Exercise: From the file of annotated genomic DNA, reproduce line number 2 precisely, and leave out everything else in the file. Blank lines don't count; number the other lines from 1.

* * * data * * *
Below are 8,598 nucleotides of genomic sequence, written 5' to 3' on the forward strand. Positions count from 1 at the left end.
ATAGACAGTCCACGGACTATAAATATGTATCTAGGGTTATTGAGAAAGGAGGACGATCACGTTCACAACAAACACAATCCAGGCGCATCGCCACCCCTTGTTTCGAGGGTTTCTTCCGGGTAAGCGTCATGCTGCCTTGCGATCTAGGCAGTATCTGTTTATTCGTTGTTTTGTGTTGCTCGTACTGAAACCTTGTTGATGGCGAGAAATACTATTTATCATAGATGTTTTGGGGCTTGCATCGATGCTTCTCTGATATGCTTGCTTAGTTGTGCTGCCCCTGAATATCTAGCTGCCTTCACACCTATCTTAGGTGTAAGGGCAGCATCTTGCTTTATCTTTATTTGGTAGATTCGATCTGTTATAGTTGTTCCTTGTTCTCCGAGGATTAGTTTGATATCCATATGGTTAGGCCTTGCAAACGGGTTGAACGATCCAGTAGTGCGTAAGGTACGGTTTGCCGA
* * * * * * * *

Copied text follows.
ATAGACAGTCCACGGACTATAAATATGTATCTAGGGTTATTGAGAAAGGAGGACGATCACGTTCACAACAAACACAATCCAGGCGCATCGCCACCCCTTGTTTCGAGGGTTTCTTCCGGGTAAGCGTCATGCTGCCTTGCGATCTAGGCAGTATCTGTTTATTCGTTGTTTTGTGTTGCTCGTACTGAAACCTTGTTGATGGCGAGAAATACTATTTATCATAGATGTTTTGGGGCTTGCATCGATGCTTCTCTGATATGCTTGCTTAGTTGTGCTGCCCCTGAATATCTAGCTGCCTTCACACCTATCTTAGGTGTAAGGGCAGCATCTTGCTTTATCTTTATTTGGTAGATTCGATCTGTTATAGTTGTTCCTTGTTCTCCGAGGATTAGTTTGATATCCATATGGTTAGGCCTTGCAAACGGGTTGAACGATCCAGTAGTGCGTAAGGTACGGTTTGCCGA